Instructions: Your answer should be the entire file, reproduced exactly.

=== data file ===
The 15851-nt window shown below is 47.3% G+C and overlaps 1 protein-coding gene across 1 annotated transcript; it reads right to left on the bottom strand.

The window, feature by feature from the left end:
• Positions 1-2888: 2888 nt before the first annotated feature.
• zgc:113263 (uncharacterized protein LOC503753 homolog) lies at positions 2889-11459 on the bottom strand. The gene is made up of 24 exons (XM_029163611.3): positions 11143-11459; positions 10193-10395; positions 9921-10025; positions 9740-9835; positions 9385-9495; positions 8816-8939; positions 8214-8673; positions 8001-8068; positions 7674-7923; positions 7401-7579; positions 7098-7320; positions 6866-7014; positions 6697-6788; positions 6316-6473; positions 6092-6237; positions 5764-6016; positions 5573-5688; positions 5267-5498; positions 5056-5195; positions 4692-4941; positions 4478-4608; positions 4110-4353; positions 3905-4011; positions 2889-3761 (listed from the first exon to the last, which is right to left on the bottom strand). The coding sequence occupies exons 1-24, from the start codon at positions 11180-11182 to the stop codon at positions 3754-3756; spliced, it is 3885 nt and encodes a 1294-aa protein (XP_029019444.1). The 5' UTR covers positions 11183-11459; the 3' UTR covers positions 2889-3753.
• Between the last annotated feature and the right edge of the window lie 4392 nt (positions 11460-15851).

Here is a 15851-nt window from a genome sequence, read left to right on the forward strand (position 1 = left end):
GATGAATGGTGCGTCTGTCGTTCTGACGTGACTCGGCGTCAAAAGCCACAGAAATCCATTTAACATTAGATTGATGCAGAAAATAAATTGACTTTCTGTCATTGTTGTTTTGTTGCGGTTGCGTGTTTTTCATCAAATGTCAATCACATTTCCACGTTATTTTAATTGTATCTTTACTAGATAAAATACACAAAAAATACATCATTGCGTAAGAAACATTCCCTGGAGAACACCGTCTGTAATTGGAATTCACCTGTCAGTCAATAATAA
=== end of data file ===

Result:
The 15851-nt window shown below is 47.3% G+C and overlaps 1 protein-coding gene across 1 annotated transcript; it reads right to left on the bottom strand.

The window, feature by feature from the left end:
• Positions 1-2888: 2888 nt before the first annotated feature.
• zgc:113263 (uncharacterized protein LOC503753 homolog) lies at positions 2889-11459 on the bottom strand. The gene is made up of 24 exons (XM_029163611.3): positions 11143-11459; positions 10193-10395; positions 9921-10025; positions 9740-9835; positions 9385-9495; positions 8816-8939; positions 8214-8673; positions 8001-8068; positions 7674-7923; positions 7401-7579; positions 7098-7320; positions 6866-7014; positions 6697-6788; positions 6316-6473; positions 6092-6237; positions 5764-6016; positions 5573-5688; positions 5267-5498; positions 5056-5195; positions 4692-4941; positions 4478-4608; positions 4110-4353; positions 3905-4011; positions 2889-3761 (listed from the first exon to the last, which is right to left on the bottom strand). The coding sequence occupies exons 1-24, from the start codon at positions 11180-11182 to the stop codon at positions 3754-3756; spliced, it is 3885 nt and encodes a 1294-aa protein (XP_029019444.1). The 5' UTR covers positions 11183-11459; the 3' UTR covers positions 2889-3753.
• Between the last annotated feature and the right edge of the window lie 4392 nt (positions 11460-15851).

Here is a 15851-nt window from a genome sequence, read left to right on the forward strand (position 1 = left end):
GATGAATGGTGCGTCTGTCGTTCTGACGTGACTCGGCGTCAAAAGCCACAGAAATCCATTTAACATTAGATTGATGCAGAAAATAAATTGACTTTCTGTCATTGTTGTTTTGTTGCGGTTGCGTGTTTTTCATCAAATGTCAATCACATTTCCACGTTATTTTAATTGTATCTTTACTAGATAAAATACACAAAAAATACATCATTGCGTAAGAAACATTCCCTGGAGAACACCGTCTGTAATTGGAATTCACCTGTCAGTCAATAATAA